The archives reflect Dorothy Livesay's earlier work as a poet and consist of poetry manuscripts and typescripts, business correspondence, and typescript drafts of several publications. These records span from 1919 to 1974 and are arranged into four series: Poems: Typescripts and Manuscripts; Poems: Notebooks; Correspondence with Ryerson Press; and Publication Drafts and Author's Prints.
Textual records are in good condition. Some records have minor damage, including discolouration, tears, and folds.
Immediate source of acquisition
The Dorothy Livesay Archive was purchased in 1971 by the University of Alberta Library Special Collections, predecessor to Bruce Peel Special Collections. It is unclear from whom these records were purchased, as there is no record of purchase or accession. However, Queen's University purchased their collection of Livesay's correspondence from Dorothy Livesay at the same time as the University of Alberta Libraries purchased this collection; thus, it is probable that it was also purchased from Livesay. Upon purchase, Douglas Library at Queen's University and the University of Alberta Library Special Collections exchanged photocopies of their respective Livesay materials.
Language of material
Script of material
Location of originals
The collection is housed in Bruce Peel Special Collections, located in the Rutherford South building on the University of Alberta North Campus in Edmonton, Alberta, Canada. Bruce Peel Special Collections is part of the University of Alberta.
Availability of other formats
Restrictions on access
The Dorothy Livesay Archive is available to students, staff, and the general public for use within the library’s supervised reading room upon presentation of valid photo identification (e.g., ONEcard, driver’s license, passport, or citizenship card with photo).
All researchers (including students, faculty, visiting scholars, and members of the general public) must submit a Retrieval Request Form at least 24 hours before their visit to Bruce Peel Special Collections in order to be sure that library materials have been retrieved from storage and are available for their use.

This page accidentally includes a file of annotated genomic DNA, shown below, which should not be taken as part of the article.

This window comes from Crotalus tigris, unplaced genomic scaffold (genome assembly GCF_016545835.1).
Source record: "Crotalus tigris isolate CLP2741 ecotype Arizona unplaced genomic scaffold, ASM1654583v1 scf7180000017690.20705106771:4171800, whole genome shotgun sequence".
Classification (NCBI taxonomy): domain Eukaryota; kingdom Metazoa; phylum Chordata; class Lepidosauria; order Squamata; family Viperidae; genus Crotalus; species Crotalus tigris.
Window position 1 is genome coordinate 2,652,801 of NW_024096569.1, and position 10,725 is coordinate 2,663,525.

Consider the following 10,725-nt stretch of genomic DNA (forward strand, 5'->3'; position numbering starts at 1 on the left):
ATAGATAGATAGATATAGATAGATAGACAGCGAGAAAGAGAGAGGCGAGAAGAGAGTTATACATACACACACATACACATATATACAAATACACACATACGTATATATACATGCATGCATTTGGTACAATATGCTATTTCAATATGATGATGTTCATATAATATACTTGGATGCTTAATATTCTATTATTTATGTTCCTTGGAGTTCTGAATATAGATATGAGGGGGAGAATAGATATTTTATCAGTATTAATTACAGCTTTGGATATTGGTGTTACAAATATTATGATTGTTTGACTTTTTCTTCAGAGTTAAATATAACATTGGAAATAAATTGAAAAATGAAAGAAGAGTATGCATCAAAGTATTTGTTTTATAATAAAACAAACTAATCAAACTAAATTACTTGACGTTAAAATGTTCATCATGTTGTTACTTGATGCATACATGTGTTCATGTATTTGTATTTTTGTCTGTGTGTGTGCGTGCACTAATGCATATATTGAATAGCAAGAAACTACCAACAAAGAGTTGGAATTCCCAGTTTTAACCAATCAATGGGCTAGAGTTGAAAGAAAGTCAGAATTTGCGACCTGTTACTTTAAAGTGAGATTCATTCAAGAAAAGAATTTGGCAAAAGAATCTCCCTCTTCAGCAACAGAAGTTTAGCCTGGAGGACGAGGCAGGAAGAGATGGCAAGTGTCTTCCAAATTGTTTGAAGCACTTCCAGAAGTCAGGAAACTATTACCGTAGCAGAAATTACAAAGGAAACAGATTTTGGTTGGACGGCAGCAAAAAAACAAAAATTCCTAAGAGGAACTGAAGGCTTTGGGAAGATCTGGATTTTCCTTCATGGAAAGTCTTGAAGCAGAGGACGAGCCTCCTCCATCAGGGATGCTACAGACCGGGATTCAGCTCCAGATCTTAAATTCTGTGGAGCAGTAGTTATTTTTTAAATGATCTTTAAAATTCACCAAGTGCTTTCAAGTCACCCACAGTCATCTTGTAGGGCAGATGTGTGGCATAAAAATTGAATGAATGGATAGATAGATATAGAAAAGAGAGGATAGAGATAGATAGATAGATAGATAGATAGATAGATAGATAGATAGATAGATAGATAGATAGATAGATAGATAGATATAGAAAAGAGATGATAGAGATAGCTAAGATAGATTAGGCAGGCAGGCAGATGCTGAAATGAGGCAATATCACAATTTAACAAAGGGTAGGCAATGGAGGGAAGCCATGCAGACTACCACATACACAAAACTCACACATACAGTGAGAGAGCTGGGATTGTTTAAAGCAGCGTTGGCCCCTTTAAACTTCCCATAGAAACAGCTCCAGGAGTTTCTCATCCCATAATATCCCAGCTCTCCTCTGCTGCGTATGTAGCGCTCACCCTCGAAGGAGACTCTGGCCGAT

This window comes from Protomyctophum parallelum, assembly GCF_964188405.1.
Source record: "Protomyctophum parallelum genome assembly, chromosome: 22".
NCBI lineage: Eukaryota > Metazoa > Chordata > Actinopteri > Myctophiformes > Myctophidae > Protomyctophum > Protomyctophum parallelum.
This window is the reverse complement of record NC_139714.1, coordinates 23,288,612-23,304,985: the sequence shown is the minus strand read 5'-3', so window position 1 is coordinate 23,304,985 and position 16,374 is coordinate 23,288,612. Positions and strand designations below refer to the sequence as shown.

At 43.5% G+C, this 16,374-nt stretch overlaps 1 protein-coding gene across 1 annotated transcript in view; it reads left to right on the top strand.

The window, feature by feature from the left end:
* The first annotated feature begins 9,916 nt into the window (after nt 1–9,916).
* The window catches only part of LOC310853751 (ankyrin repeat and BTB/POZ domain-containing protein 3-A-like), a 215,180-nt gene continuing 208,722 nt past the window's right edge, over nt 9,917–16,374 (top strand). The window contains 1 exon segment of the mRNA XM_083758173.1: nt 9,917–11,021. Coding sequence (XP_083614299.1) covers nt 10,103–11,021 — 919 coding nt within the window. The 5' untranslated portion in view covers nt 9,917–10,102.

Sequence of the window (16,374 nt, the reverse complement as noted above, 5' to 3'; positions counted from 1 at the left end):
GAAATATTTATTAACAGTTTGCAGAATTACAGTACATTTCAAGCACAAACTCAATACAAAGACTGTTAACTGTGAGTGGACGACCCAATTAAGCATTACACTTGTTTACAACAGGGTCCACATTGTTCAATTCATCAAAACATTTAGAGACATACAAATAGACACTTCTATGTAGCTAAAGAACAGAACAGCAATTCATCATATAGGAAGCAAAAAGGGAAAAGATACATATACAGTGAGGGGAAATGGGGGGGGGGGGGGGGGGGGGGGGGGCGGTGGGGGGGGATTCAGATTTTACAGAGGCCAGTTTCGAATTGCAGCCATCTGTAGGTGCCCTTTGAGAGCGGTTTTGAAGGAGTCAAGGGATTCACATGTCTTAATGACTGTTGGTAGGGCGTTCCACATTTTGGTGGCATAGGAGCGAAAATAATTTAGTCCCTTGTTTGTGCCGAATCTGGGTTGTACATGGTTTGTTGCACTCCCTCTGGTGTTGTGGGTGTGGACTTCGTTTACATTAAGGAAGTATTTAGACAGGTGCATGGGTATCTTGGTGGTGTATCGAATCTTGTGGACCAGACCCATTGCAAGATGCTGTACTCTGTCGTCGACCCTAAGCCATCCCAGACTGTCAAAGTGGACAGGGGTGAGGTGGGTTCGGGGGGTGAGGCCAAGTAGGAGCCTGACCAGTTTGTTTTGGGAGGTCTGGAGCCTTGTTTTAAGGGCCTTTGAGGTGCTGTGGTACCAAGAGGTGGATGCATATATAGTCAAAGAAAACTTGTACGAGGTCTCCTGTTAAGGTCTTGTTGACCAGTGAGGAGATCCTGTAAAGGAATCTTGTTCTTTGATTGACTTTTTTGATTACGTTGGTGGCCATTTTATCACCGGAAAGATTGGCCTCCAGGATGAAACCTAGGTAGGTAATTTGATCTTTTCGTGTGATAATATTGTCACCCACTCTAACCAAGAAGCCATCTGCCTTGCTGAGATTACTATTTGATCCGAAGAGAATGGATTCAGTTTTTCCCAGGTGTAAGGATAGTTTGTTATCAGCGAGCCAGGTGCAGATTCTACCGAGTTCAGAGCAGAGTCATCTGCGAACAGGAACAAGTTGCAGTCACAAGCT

Terms governing use, reproduction, and publication
Materials may be under copyright. Contact staff for guidance on reproduction.
- Queen's University Archives holds personal and business correspondence of Dorothy Livesay, of which Bruce Peel Special Collections holds photocopies. Please refer to the Queen's University Archives' Dorothy Livesay fonds finding aid for more information.
- University of Manitoba Archives & Special Collections holds an extensive archive of Dorothy Livesay, including her manuscripts, family and business correspondence, photographs, and sounds recordings. Please refer to their Dorothy Livesay fonds finding aids for more information.
No further accruals are expected
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Dates of creation, revision and deletion
Finding aid created by Michaela Stang (2018) and edited by Samantha Nugent (2018).
Language of description
Script of description
Information based upon contents of the material and documentation created by former University of Alberta Library Special Collections staff.